Coverage: Apollo to buy Fresh Market for $1.4B
Private equity firm Apollo Global Management is acquiring grocery chain Fresh Market in a deal worth $1.36 billion, causing the Greensboro, North Carolina-based company’s shares to rise 23 percent in Monday trading.
Liz Moyer of the New York Times points out that Fresh Market’s founders aren’t selling their shares but will put their investment into Apollo funds:
Ray Berry, the chain’s founder, and his son Brett Berry, who collectively own 9.8 percent of the shares, won’t sell any of their shares in the deal but instead roll their investment into the Apollo funds. The deal, announced on Monday, includes a co-investment from George Golleher, the former chief executive of Smart & Final and Ralphs Grocery Company/Food-4-Less.
Specialty grocers have been pressured by national chains like Walmart and Kroger and such rivals as Whole Foods and Trader Joe’s. Two years ago, the private equity firm Cerberus Capital Management struck a $9 billion deal to acquire the grocery chain Safeway, which it merged with Albertsons.
Fresh Market, which is based in Greensboro, N.C., operates 186 stores in 26 states. Apollo has a track record of owning such retailers. It previously owned Sprouts Farmers Market, an organic food specialty chain, Hostess Brands, General Nutrition Centers and Smart & Final.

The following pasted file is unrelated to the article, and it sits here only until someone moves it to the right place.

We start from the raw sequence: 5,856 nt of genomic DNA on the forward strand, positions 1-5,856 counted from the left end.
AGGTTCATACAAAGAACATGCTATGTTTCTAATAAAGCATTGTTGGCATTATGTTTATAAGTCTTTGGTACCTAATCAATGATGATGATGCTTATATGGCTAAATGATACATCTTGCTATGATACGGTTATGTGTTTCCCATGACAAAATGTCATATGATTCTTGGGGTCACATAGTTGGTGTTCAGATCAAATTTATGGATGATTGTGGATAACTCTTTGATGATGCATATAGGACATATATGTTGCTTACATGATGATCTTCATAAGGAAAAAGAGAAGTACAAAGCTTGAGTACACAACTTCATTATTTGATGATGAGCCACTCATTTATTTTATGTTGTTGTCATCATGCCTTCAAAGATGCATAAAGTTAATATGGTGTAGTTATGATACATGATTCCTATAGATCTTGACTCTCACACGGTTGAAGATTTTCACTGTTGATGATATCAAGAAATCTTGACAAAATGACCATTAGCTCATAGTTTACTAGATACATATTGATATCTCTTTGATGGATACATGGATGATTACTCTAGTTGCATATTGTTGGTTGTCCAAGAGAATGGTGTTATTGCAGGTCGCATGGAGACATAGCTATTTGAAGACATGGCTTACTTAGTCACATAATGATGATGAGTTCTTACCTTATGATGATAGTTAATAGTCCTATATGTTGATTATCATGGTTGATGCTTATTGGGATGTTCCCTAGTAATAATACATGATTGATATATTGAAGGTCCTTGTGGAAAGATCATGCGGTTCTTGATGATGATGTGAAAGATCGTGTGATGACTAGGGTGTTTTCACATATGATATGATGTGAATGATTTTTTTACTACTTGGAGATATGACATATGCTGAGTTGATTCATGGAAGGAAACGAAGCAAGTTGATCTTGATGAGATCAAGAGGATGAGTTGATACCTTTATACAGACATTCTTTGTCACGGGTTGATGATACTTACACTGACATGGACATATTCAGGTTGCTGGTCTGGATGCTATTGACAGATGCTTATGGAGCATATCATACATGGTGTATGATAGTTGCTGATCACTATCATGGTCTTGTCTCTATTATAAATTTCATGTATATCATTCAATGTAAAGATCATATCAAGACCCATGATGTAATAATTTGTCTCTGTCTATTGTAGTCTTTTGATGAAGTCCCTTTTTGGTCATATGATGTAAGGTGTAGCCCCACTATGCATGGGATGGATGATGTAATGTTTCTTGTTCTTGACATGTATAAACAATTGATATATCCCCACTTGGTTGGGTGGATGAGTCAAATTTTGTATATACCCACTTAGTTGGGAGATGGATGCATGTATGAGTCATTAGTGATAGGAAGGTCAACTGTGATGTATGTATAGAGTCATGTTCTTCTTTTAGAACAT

Kevin McCoy of USA Today reports that the chain faced growing competition from Whole Foods:
The move came as The Fresh Market battled competition from Whole Foods and other specialty groceries, and declining same-store sales.
“We believe there is a significant opportunity to enhance the brand, merchandise offering and price-value combination to make The Fresh Market a primary destination for food shoppers, while at the same time being committed to social responsibility through partnerships with local vendors and communities,” said Andrew Jhawar, an Apollo senior partner and head of the buyout firm’s retail and consumer group.
The transaction has fully committed financing in place, Apollo said. The deal is conditioned on at least 50% of the company’s shares being tendered in the offering. The companies expect the transaction to close during the second quarter of 2016.
Under the deal terms, The Fresh Market may actively seek alternative acquisition proposals until midnight on April 1. There can be no assurance that the solicitations will produce a higher offer, the grocery chain said.
Phil Serafino of Bloomberg News adds that Apollo has owned grocery store chains in the past:
The deal marks a return to the grocery business for Apollo, which has previously owned Sprouts Farmers Market Inc. and Smart & Final Stores Inc. For Fresh Market, the buyout may help it make the investments needed to reignite its sale growth, which has slowed since its 2010 IPO amid mounting competition from larger rivals such as Kroger Co. and Wal-Mart Stores Inc.
Reports surfaced in October that Fresh Market had turned to Apollo for help exploring a buyout, and Kroger had also been mentioned as a potential suitor.
Fresh Market’s board conducted an “open and thorough review” of strategic alternatives before agreeing to the sale, according to the statement. Still, the Greensboro, North Carolina-based company can solicit better offers for 21 days after signing a definitive deal, the companies said.